Nothing by The Plasmatics

Bruise Violet by Babes in Toyland (Fontanelle)

Kat was drawn to the type of female performers who pushed the boundaries of the female space. There was the Neptunian variety of Nina Hagen who’s grotesqueries thwarted the objectifying female gazeness of cabaret’s of yore; Frightwig of their smart and no-shit straight forward punk rock with subverting lyrics and biting wit. And then there’s Wendy O William’s who literally strips down the groupie notion of female rockers into a jarring polarity of gruff and masculine metal singing—the voice of a million smoked cigarettes—with her tit’s out.

Hagen and Williams were what rock and roll was all suppose to be about—pushing the boundaries, destroying the norms, walking on the edge and sometimes falling off. It’s just that up until now, this existential exploration of freedom and rowdiness belonged to men. Bjelland wanted her band to push themselves and their music to extremes, too. It was not to be political or feminist, but at the same time, they weren’t going to erase the fact that their experiences were informed by the feminine—and that was highly subversive at the time.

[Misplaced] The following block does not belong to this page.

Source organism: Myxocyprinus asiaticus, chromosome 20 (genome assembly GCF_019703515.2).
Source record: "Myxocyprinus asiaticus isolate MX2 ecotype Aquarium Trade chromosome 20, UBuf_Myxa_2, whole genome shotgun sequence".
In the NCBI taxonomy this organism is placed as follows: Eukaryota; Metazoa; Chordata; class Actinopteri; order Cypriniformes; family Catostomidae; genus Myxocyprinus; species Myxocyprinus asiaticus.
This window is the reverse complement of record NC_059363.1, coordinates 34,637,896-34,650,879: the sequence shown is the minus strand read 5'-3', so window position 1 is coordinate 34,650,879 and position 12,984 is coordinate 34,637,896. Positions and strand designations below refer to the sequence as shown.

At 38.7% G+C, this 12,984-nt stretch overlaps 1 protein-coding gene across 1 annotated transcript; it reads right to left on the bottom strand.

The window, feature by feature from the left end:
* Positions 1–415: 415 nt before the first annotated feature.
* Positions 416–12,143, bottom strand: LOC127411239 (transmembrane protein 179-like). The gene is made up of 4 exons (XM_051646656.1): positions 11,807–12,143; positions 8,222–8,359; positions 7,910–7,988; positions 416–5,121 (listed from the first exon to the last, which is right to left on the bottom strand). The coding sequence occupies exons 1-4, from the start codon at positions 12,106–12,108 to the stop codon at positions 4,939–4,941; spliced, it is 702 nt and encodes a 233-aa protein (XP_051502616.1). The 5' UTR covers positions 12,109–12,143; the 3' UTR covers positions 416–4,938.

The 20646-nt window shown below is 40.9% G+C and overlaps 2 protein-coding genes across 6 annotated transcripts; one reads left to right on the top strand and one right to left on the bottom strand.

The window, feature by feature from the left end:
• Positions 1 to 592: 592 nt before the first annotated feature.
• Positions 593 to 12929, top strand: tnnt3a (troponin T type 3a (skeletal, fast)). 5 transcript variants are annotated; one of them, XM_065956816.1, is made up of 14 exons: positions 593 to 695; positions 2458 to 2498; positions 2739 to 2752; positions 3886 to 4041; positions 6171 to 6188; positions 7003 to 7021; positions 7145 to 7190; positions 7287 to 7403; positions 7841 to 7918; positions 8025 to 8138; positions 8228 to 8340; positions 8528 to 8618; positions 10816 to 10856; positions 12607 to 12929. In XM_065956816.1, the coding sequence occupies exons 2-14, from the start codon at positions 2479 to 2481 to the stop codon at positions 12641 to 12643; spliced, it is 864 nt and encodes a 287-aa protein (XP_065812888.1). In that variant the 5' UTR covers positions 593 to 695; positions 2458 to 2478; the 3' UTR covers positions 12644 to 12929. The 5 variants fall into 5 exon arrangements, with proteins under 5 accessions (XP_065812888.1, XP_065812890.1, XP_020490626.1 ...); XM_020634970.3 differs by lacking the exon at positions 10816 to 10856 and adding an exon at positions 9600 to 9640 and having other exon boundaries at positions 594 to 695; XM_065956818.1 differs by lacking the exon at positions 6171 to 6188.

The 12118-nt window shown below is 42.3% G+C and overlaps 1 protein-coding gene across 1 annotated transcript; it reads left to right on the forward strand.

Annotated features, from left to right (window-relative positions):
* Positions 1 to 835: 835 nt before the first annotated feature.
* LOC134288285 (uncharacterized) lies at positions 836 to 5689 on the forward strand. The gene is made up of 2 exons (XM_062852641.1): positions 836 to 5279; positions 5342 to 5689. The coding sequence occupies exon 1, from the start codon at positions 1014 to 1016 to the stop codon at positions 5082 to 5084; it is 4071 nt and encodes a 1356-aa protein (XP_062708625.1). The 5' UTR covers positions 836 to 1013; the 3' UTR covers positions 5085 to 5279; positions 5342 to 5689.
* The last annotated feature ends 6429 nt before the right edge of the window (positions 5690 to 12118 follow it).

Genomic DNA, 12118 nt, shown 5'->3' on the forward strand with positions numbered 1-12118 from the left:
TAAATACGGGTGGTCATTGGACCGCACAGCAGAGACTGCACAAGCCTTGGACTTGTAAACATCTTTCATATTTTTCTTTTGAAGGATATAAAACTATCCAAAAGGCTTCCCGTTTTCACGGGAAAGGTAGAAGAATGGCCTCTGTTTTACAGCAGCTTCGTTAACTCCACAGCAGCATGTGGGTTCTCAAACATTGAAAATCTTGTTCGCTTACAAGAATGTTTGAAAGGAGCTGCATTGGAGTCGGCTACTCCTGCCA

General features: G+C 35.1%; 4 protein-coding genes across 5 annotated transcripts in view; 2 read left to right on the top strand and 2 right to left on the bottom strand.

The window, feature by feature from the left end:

Which is why I’ve paired these two songs.  The complexity and delicacy of “Bruise Violet” got completely hijacked by a media backlash that loved nothing more than a mud-fight between powerful women. It was hard for people to comprehend that female friendships contain multitudes. In writing about an authentic personal experience, Bjelland writes a confronting song about jealousy and heartbreak that women can cause each other, especially when pitted together in the ultra-competitive patriarchy.

Also, for auditory correspondence, I liked how both women throw “You” around like diamond knives—the words are out to cut deep.

Solitude by Billie Holiday

Gone by Babes in Toyland (Fontanelle)